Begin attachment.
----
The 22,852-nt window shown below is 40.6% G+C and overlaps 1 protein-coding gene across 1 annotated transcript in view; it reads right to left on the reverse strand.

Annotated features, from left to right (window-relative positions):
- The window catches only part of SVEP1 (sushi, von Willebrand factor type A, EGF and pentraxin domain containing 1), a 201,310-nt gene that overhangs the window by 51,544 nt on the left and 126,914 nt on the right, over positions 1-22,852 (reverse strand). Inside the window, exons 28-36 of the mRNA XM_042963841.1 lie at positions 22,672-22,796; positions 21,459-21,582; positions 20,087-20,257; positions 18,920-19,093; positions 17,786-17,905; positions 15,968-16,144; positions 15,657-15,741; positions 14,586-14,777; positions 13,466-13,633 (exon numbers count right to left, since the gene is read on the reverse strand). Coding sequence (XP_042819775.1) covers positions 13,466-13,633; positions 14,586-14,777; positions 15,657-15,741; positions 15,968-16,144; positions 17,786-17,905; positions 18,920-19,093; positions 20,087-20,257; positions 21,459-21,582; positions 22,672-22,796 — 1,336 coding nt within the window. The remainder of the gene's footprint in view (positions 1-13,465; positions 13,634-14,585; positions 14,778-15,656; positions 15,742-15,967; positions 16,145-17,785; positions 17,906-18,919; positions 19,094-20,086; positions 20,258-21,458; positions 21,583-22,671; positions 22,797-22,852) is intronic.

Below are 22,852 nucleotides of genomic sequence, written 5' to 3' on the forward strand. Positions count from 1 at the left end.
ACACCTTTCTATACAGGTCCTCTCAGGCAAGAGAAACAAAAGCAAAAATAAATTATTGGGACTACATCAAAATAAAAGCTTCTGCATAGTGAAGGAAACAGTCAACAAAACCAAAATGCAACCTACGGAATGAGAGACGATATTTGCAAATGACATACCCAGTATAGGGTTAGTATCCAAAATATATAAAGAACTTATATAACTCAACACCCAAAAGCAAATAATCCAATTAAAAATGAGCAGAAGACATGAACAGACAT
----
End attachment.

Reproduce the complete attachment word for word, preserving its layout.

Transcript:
The 22,852-nt window shown below is 40.6% G+C and overlaps 1 protein-coding gene across 1 annotated transcript in view; it reads right to left on the reverse strand.

Annotated features, from left to right (window-relative positions):
- The window catches only part of SVEP1 (sushi, von Willebrand factor type A, EGF and pentraxin domain containing 1), a 201,310-nt gene that overhangs the window by 51,544 nt on the left and 126,914 nt on the right, over positions 1-22,852 (reverse strand). Inside the window, exons 28-36 of the mRNA XM_042963841.1 lie at positions 22,672-22,796; positions 21,459-21,582; positions 20,087-20,257; positions 18,920-19,093; positions 17,786-17,905; positions 15,968-16,144; positions 15,657-15,741; positions 14,586-14,777; positions 13,466-13,633 (exon numbers count right to left, since the gene is read on the reverse strand). Coding sequence (XP_042819775.1) covers positions 13,466-13,633; positions 14,586-14,777; positions 15,657-15,741; positions 15,968-16,144; positions 17,786-17,905; positions 18,920-19,093; positions 20,087-20,257; positions 21,459-21,582; positions 22,672-22,796 — 1,336 coding nt within the window. The remainder of the gene's footprint in view (positions 1-13,465; positions 13,634-14,585; positions 14,778-15,656; positions 15,742-15,967; positions 16,145-17,785; positions 17,906-18,919; positions 19,094-20,086; positions 20,258-21,458; positions 21,583-22,671; positions 22,797-22,852) is intronic.

Below are 22,852 nucleotides of genomic sequence, written 5' to 3' on the forward strand. Positions count from 1 at the left end.
ACACCTTTCTATACAGGTCCTCTCAGGCAAGAGAAACAAAAGCAAAAATAAATTATTGGGACTACATCAAAATAAAAGCTTCTGCATAGTGAAGGAAACAGTCAACAAAACCAAAATGCAACCTACGGAATGAGAGACGATATTTGCAAATGACATACCCAGTATAGGGTTAGTATCCAAAATATATAAAGAACTTATATAACTCAACACCCAAAAGCAAATAATCCAATTAAAAATGAGCAGAAGACATGAACAGACAT